It’s the birthday of poet Mark Strand (books by this author) born in Summerside, Prince Edward Island, Canada (1934), though he spent much of his adolescence in South and Central America. His father worked for Pepsi-Cola and moved the family from Cuba to Peru to Mexico. Strand once said, “I never found my own place. I really come from nowhere.” For a long time, he spoke English with a heavy French accent.
Strand’s parents wanted him to be a doctor or a lawyer, but he wanted to be a painter, so he enrolled in the Yale School of Art. He’d been painting since he was 13, when he did a self-portrait after copying figures from a book on Donatello, the Italian Renaissance sculptor. Strand was a good student at Yale, though poor, and he worked as a waiter and delivered laundry to pay his way. He also started to read poetry, mostly Wallace Stevens, which led him to enroll in English courses, and his professors encouraged his writing, and he decided to become a poet. After Yale, Strand went to Italy and studied 19th-century Italian poetry. “I was never much good with language as a child,” he said. “Believe me, the idea that I would someday become a poet would have come as a complete shock to everyone in my family.” He wrote steadily during the 1960s, enjoying the wild atmosphere that came with being an artist. Some people complained his poems were too intense and dark, but he dismissed his critics, saying, “I find them evenly lit.”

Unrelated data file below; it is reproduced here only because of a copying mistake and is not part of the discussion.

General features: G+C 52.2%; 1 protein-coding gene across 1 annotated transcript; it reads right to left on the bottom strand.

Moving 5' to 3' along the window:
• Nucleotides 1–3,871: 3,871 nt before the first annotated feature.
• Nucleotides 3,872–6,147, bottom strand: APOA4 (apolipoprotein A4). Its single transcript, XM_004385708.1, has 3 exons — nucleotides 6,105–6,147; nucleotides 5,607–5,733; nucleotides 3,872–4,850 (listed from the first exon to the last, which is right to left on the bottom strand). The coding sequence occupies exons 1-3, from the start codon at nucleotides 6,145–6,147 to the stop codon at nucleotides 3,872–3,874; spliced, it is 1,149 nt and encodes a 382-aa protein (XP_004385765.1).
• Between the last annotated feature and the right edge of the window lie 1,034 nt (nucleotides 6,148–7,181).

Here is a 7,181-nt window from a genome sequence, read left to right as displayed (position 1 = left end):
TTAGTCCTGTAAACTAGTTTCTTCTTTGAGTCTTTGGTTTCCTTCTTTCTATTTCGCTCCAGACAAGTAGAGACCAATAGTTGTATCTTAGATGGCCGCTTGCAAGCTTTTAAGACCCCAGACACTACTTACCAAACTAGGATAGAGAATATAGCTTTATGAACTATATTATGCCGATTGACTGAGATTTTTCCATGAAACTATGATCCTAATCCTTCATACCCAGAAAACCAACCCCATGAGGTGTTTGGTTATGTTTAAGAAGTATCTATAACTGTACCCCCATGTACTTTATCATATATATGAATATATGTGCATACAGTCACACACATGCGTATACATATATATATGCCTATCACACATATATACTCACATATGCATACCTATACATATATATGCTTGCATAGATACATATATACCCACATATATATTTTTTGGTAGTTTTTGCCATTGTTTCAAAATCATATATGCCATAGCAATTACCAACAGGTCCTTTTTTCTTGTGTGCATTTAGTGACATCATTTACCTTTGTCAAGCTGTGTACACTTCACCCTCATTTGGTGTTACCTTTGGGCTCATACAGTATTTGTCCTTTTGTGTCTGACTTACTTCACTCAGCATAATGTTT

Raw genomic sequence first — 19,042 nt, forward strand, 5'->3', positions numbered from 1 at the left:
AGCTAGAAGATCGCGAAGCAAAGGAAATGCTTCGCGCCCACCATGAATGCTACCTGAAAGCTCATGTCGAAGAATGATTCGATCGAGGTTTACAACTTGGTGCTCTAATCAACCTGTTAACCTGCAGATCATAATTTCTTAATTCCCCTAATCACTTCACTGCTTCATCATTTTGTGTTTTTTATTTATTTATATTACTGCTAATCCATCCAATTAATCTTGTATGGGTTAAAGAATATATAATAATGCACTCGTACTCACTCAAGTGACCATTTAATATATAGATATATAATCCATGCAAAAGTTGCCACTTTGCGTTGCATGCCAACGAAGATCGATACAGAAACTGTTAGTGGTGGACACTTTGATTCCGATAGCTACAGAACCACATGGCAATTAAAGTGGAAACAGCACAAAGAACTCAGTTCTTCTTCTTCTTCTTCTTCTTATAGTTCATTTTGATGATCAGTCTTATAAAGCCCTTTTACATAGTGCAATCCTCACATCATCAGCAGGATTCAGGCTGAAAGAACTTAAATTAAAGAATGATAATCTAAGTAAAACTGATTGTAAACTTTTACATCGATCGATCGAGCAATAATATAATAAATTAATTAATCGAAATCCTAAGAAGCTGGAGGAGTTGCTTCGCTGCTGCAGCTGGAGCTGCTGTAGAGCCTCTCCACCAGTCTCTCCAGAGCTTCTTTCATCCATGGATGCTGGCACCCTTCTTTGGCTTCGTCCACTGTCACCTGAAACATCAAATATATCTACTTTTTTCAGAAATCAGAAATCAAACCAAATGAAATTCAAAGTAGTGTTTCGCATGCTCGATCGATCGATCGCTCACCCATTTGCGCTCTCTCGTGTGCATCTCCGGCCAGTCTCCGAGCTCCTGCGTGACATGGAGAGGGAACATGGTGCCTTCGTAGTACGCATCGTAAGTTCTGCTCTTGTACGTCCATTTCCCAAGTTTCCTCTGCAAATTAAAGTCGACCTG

Strand’s books include Sleeping With One Eye Open (1964), The Continuous Life (1990), and Almost Invisible (2012). He won the Pulitzer Prize for his collection Blizzard of One: Poems (1998) and even served as poet laureate for the United States, though he was uncomfortable with the post. He said, “It’s too close to the government. It’s too official.”
Mark Strand died in 2014. In his last years, he stopped writing poetry and returned to art, mostly making collages by hand.